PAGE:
Date of Award
Doctor of Philosophy (PhD)
The most familiar phase transitions observed in nature are associated with a change in the state of matter (solid, liquid, and gas). In some rare cases this may involve the plasma phase. Such transitions are often referred to as first order phase transitions and often occur commonly such as during the melting of snow or freezing of lakes and rivers during winter. This project focuses on the most ubiquitous phase changes such as, liquid-solid and vapor-liquid as well as the less prevalent vapor-solid transitions. These types of phase transitions are also known as classical phase transitions. They usually involve symmetry breaking and can be identified by a singularity in the free energy or one of its derivatives. More modern classification of phase transitions relies on the order parameters as exemplified by the Landau's theory. An order parameter is a quantity that takes a value of zero in the disordered phase and assumes finite values in the ordered phase. In the case of liquid-vapor transition, the order parameter is the density.
The study of phase transitions is often complicated by the amount of time required by these phase changes and the presence of a high free energy barrier. Consequently, changes occurring close to coexistence are hard or even impossible to follow via conventional experimental techniques. Molecular simulation is therefore the method of choice to study these processes. Molecular simulations are numerical experiments carried out on model systems and have a number of advantages over traditional experiments. Simulations do not have any limitation as to the type of molecules or conditions under which they can be applied.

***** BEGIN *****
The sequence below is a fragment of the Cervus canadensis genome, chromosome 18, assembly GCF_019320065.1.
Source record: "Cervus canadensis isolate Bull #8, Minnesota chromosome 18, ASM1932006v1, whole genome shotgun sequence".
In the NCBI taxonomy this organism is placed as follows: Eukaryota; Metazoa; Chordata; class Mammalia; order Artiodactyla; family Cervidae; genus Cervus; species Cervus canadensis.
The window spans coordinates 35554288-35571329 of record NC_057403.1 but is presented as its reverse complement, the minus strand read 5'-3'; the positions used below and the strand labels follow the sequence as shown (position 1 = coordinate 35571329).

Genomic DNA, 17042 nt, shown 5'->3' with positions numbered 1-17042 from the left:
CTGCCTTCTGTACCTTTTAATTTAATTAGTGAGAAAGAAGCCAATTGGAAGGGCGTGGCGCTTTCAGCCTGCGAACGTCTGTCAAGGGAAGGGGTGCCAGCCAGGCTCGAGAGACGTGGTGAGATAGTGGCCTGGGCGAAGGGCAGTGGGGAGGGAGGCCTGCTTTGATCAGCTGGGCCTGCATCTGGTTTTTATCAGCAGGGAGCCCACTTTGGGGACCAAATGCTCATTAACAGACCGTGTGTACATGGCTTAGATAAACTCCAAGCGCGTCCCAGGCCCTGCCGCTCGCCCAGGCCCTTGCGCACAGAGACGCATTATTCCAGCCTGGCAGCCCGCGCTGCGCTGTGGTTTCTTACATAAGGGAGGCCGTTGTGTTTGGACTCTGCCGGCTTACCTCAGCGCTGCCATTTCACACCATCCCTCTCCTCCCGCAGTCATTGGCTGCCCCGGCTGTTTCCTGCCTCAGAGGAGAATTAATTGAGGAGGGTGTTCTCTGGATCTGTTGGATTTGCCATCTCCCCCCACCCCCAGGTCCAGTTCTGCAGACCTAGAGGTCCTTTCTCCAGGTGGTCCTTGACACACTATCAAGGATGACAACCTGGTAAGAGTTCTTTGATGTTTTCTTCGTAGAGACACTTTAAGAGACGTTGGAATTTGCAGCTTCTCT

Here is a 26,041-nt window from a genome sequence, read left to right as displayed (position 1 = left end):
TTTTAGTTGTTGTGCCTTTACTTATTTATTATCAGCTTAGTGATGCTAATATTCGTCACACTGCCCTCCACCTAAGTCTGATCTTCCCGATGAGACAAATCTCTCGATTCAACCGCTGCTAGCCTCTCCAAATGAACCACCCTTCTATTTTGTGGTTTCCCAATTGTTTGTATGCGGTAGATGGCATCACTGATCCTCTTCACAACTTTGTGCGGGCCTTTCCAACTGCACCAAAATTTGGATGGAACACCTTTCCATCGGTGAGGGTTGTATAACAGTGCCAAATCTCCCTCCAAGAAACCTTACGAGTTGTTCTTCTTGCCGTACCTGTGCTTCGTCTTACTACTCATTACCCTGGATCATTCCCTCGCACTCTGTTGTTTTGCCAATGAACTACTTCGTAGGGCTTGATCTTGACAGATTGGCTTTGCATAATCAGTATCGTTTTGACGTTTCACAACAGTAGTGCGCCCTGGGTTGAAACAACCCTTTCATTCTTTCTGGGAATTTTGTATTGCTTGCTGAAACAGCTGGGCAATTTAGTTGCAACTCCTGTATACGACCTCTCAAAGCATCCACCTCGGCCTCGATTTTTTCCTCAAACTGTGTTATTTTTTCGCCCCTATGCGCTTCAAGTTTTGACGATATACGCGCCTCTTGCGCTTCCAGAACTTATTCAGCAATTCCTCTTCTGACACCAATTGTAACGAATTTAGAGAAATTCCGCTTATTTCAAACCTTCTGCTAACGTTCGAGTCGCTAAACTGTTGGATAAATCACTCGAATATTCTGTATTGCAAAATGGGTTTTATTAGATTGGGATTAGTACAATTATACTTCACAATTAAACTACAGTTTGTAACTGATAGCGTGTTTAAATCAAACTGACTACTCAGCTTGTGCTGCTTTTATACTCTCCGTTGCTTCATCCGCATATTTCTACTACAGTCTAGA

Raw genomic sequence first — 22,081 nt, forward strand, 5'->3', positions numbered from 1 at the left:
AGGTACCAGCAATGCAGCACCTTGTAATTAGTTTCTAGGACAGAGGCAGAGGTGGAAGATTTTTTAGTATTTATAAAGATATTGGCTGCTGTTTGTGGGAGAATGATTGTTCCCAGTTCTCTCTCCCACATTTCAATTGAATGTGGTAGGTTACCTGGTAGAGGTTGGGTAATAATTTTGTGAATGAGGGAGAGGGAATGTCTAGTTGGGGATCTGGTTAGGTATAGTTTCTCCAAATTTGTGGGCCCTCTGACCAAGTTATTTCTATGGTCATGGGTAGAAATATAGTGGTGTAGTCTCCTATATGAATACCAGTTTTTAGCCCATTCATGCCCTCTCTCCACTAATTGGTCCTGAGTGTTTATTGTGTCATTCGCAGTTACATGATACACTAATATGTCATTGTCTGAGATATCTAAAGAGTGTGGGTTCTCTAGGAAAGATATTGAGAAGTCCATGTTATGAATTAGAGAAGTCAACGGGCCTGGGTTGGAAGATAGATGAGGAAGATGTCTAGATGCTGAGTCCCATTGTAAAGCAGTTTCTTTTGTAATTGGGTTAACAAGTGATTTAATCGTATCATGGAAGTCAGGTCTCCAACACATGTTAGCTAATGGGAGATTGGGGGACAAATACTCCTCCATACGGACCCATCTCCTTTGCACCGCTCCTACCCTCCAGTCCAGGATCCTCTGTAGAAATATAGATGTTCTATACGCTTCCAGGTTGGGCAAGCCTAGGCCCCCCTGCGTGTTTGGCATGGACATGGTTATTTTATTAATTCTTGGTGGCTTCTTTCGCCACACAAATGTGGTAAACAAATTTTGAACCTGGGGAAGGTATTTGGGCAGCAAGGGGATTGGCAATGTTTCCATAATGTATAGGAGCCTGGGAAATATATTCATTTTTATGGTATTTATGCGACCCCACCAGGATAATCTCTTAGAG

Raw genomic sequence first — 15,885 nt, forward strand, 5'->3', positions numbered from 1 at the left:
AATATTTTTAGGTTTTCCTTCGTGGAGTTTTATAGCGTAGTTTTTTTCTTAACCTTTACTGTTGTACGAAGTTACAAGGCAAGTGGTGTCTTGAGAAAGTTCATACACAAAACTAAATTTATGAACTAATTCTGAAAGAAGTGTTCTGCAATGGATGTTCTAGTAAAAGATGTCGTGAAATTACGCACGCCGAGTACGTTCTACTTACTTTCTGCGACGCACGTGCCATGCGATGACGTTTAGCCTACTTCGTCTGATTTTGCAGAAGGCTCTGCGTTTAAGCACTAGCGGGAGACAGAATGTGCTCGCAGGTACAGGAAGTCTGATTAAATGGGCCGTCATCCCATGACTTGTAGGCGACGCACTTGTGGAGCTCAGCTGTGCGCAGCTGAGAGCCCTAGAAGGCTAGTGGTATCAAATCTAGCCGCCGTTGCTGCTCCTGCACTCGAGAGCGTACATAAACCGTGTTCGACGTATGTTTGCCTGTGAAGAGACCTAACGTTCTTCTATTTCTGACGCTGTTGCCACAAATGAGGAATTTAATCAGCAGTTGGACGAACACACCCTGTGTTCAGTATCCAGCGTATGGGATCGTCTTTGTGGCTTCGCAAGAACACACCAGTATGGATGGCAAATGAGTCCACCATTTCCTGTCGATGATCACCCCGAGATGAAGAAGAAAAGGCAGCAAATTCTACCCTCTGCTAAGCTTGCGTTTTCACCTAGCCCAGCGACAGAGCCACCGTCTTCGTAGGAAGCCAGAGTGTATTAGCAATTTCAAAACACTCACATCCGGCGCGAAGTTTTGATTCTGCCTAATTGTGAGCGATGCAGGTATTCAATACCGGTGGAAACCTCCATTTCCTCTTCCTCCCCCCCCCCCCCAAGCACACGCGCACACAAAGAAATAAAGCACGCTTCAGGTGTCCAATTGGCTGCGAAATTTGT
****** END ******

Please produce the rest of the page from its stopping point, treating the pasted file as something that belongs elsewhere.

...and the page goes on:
Current simulation methods used to accomplish this task, such as the grand canonical and Gibbs ensemble Monte Carlo methods, employ the concept of particles insertion and deletion moves or requires the knowledge of at least one point at coexistence. These types of moves are extremely inefficient when dense fluids are involved and limit the accuracy of these methods. To circumvent these difficulties, non-Boltzmann sampling methods such as the umbrella sampling and Wang-Landau sampling techniques, have been employed to study these phase transitions.
Vapor-solid and liquid-solid phase transitions were studied using a combination of hybrid Monte Carlo (HMC) and the umbrella sampling on a system of C60 molecules. The crystallization process occurs in two steps, nucleation and growth. The nucleation step is an activated process that involves a high free energy barrier. The free energy barrier is overcome through a series of HMC steps. The growth step on the other hand is studied by means of unconstrained molecular dynamics (MD). This study illustrates that the body centered cubic structure plays no role in the crystallization of C60. This is because only the face centered cubic and the hexagonal closed parked crystal structures were observed in both the nucleation and growth steps. In addition, the growth process is observed to follow a complex mechanism known as cross nucleation. The process of cross nucleation has also been observed in model fluids such as Lennard-Jones fluid and in the experimental study of D-mannitol.
Hybrid Monte Carlo and configurational bias Monte Carlo (CBMC) were combined with the Wang-Landau (WL) sample method to study the vapor-liquid equilibria of Polycyclic aromatic hydrocarbons (PAHs) with four fused benzene rings and &alpha-olefins (C2 - C6 respectively. These studies are conducted in the isothermal-isobaric (NPT) ensemble to avoid the particle insertion and deletion moves that resulted in low acceptance rates in previous simulations. These studies led to the prediction of the critical temperatures, pressures and densities of both systems.
Ndumbe Ngale, Kenneth, "Towards More Efficient Enhanced Sampling Methods To Study Phase Transitions" (2013). Theses and Dissertations. 1460.